Well, it’s exciting to start your precious little baby on semisolids and I’m sure just thinking about it gets every mummy raring to go!
One of the most important things before starting to feed the baby semisolids is to first of all decide when to start! 🙂
Here is a list of cues to watch out for to check if your baby’s indeed ready (obtained from here):
– Loss of tongue-thrust reflex – This allows baby to drink and swallow liquids with ease; with the tongue-thrust reflex still present, baby may simply drink in liquid purees or push the food back out. According to Dr. Jim Sears, in the first four months the tongue thrust reflex protects the infant against choking. When any unusual substance is placed on the tongue, it automatically protrudes outward rather than back. Between four and six months this reflex gradually diminishes, giving the glob of cereal a fighting chance of making it from the tongue to the tummy
– Ability to let you know she is full from a “meal” with signs such as turning away from the bottle or breast. This is important so that baby is able to self-regulate the amount of food being eaten. This helps stop baby from accidentally overeating as parents may continue to feed baby thinking that she is still hungry.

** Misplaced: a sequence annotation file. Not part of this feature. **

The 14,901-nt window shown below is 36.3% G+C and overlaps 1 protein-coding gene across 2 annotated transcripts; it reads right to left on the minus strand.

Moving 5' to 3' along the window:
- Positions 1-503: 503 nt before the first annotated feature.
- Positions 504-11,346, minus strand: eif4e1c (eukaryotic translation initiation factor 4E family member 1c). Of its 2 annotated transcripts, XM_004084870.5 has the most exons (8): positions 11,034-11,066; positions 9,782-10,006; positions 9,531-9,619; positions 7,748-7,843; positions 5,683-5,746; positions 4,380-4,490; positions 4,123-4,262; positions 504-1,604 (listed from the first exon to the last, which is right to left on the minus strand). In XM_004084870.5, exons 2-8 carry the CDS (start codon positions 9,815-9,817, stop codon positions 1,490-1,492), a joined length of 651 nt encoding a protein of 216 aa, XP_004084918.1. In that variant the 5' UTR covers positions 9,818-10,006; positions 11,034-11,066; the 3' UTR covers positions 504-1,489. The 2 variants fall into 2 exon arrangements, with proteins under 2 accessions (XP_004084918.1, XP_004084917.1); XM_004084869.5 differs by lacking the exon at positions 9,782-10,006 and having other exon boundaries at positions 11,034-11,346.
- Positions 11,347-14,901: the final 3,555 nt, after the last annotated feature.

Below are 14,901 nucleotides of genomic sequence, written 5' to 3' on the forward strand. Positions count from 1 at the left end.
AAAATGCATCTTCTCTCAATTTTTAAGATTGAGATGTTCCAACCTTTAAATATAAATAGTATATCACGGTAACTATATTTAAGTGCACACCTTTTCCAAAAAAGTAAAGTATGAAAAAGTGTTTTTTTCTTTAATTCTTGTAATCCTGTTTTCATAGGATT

– Ability to sit up and hold head up unassisted
– Interest in your food (we tend to disagree with this one as when a baby reaches the age of 4-6 months, he is interested in putting everything in his mouth.)
– Doubling of birth weight
– Frequently waking in the middle of the night when a solid sleeping pattern had been established. This may not be the best indicator that your baby is ready for solids. Please keep in mind that a growth spurt will occur between 3-4 months of age, 6-7 months of age and also 9-10 months of age. Baby may also be waking due to an illness or teething.
For Alicia, she was exclusively breastfed till 6 months before I started her on semisolids. Most paediatricians today will recommend that baby starts preferably after 6 months as this is when baby’s digestive system is more developed.
I highly recommend that mummies purchase Super Baby Food by Ruth Yaron and start reading up about feeding prior to actual feeding. There’s loads of information in the book and since it has recipes from 6mths through toddlerhood, it’s really a wise investment! The only drawback of this book is probably the lack of pictures. Other than that, it’s got tons of recipes! And honestly, there isn’t a real need for pictures of the food because I find the instructions on how to prepare the food clear and easy to follow.
You can also try Annabel Karmel’s recipes, available in both books as well as online. Annabel Karmel’s famous in the field of baby food so it’s really a purchase you can keep in mind!